ecently winning eight Emmy Awards, including Outstanding Comedy Series, Amazon Studio’s “The Marvelous Mrs. Maisel” is a hilarious, thought provoking detour from the standard 1950s narrative.
Set in 1958, the show explores the less glorious aspects of life in the 1950s through the world of stand-up comedy. 28-year-old Miriam “Midge” Maisel, played by Emmy winner Rachel Brosnahan, is a delightful upper class housewife with a mind and mouth of her own. Unlike most period pieces, “The Marvelous Mrs. Maisel” does not shy away from nudity, profanity, drugs and alcohol. It also relies heavily on taboo topics from that time period, especially infidelity and divorce. The show in its entirety is a brilliantly comedic take on the struggle of women in the 20th century and the transformation to self-reliance and independence.
Throughout the series, Midge begins to place less and less value on her looks and more importance on becoming a working woman and exploring life outside the realm of domesticity. Midge goes from a woman who apologizes and takes the blame for other people’s mistakes to taking control of her life and speaking her mind. She says, “Why do we have to pretend to be sorry when we have nothing to be sorry about?”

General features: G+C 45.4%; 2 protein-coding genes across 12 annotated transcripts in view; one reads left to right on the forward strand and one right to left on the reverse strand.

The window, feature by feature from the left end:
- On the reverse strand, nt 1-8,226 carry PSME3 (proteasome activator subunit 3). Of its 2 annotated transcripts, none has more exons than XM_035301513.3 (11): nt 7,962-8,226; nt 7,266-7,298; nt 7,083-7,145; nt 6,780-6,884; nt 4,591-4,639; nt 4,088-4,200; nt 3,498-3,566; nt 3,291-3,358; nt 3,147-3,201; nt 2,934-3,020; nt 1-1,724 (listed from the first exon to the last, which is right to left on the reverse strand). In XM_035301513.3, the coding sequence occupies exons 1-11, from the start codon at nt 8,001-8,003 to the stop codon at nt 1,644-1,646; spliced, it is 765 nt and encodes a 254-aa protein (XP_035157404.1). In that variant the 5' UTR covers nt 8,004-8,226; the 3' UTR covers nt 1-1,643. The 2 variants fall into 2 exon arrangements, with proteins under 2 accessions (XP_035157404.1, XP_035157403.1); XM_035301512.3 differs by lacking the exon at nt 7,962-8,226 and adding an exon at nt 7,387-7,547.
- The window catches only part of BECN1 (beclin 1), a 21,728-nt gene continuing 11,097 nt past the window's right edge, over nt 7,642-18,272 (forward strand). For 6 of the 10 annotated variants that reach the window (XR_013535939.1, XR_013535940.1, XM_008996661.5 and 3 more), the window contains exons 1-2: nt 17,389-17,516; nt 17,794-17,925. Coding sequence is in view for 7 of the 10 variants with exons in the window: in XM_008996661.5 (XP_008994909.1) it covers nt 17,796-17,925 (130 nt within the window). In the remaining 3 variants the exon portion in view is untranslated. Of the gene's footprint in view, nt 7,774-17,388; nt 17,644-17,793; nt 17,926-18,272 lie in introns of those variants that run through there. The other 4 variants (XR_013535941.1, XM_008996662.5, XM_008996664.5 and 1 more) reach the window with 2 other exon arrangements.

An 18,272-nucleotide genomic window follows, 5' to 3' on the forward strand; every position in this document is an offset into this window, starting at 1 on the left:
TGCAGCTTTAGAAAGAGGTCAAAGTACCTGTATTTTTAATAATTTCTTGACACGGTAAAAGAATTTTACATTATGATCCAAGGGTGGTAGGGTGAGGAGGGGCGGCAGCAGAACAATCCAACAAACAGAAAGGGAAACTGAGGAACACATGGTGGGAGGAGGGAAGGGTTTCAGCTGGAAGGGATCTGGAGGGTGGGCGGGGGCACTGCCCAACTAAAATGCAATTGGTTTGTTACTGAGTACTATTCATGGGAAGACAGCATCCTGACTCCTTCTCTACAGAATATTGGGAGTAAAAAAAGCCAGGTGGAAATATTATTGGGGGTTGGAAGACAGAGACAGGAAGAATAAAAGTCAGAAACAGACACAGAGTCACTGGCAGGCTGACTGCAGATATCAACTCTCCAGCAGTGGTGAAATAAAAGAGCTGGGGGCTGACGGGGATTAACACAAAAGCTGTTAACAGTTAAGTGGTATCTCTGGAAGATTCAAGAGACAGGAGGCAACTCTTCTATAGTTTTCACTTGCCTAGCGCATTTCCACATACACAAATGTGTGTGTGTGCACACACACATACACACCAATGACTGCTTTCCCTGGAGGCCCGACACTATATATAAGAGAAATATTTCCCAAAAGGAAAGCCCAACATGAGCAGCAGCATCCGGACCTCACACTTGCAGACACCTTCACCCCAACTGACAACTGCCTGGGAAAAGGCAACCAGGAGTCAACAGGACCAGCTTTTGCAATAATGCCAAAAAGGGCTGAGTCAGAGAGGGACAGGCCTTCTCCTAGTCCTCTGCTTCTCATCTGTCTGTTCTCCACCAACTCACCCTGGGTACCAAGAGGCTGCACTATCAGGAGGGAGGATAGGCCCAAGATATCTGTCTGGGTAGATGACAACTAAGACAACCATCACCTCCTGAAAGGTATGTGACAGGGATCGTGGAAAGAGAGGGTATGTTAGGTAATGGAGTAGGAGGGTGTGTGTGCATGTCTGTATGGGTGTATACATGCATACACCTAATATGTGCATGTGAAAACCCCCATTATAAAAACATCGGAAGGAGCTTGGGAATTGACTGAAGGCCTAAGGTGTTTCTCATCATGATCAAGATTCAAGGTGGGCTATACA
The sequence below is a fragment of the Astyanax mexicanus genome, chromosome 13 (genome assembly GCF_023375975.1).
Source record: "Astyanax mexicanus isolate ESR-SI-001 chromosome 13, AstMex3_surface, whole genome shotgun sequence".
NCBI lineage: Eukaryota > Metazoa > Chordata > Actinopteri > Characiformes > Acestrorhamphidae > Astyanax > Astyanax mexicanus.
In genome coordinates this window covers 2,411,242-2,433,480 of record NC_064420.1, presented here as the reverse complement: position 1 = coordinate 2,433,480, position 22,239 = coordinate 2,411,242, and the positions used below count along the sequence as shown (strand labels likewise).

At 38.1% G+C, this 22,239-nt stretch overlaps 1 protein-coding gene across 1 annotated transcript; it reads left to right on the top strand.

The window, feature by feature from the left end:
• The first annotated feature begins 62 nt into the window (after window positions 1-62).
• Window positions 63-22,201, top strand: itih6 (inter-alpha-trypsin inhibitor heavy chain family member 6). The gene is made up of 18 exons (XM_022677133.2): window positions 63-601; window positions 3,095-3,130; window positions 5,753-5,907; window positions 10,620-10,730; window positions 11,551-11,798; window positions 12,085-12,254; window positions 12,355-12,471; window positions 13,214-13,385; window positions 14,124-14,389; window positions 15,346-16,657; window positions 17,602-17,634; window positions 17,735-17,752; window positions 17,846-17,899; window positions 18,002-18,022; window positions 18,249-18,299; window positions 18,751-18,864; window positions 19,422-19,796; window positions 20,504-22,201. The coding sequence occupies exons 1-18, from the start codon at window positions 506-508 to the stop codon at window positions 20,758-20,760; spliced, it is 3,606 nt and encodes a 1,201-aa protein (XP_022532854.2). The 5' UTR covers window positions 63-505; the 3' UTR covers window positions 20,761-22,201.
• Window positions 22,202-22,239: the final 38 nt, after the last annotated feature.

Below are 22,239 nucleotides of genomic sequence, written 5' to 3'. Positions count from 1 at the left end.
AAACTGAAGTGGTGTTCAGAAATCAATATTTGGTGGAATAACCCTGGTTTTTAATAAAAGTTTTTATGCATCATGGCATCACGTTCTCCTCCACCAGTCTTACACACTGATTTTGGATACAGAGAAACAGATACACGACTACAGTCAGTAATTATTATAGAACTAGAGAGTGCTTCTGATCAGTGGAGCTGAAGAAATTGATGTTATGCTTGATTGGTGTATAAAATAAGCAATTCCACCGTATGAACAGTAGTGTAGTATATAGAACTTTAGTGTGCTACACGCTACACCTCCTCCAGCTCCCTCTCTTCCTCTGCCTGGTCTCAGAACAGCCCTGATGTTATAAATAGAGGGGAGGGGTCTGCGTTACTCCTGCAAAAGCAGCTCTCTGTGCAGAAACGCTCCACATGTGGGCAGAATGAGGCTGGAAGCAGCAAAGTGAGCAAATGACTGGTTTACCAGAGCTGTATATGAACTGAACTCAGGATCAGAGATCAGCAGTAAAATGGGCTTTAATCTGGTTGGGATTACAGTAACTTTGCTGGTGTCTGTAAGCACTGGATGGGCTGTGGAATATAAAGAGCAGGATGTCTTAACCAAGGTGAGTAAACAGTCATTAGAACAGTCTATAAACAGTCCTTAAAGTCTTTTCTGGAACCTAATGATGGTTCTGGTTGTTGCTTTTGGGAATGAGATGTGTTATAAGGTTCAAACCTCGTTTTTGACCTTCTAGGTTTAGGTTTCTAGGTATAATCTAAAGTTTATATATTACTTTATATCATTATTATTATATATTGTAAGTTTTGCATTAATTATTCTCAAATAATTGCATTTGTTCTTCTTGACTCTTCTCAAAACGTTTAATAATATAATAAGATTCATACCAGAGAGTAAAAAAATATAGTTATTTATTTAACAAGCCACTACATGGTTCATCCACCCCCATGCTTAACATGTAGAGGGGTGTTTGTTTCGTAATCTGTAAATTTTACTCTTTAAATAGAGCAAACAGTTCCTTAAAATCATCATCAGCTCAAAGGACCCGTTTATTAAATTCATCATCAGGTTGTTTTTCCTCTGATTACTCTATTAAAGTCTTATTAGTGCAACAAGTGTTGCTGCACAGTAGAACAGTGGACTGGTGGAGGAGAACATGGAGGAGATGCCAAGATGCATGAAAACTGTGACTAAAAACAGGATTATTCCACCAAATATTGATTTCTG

“The Marvelous Mrs. Maisel” acts as such a strong, highly influential piece of feminist television. Without the limits of broadcast television, Amazon Studios and writer-creator Amy Sherman-Palladino are able to construct a narrative free of constraint and fully contrast the grittiness of Greenwich Village with the glamourous Upper West Side. The dynamic between Midge and her unconventional manager Susie, played by Emmy winner Alex Borstein, is probably the most groundbreaking aspect of the show. It is extremely rare to see television and films in which two drastically different women can bond together and form a deep connection without the heavy influence of a man. Their relationship is based upon talent and a drive to be anything other than insignificant.
Midge is always dressed to the nines, with frequent and multiple costume changes an episode. While her femininity becomes the butt of many mean-spirited jokes throughout the show, at no point does Midge compromise her sense of self to fit in and make it as a comedian. Equally as important, Susie never conforms to society’s expectations of what a woman should look and act like, even when she is regularly referred to as a man. The costuming helps the feminist narrative that women can be powerful and ambitious without changing their appearance for the comfort of others.
Of course, “The Marvelous Mrs. Maisel” would not be the same without its leading lady. Brosnahan’s acting is brilliantly executed. While it would have been nice to have a Jewish actress play such a significant Jewish character, it is understandable why Brosnahan was casted in the role due to her ability to show pain and vulnerability while cracking some of the show’s funniest jokes.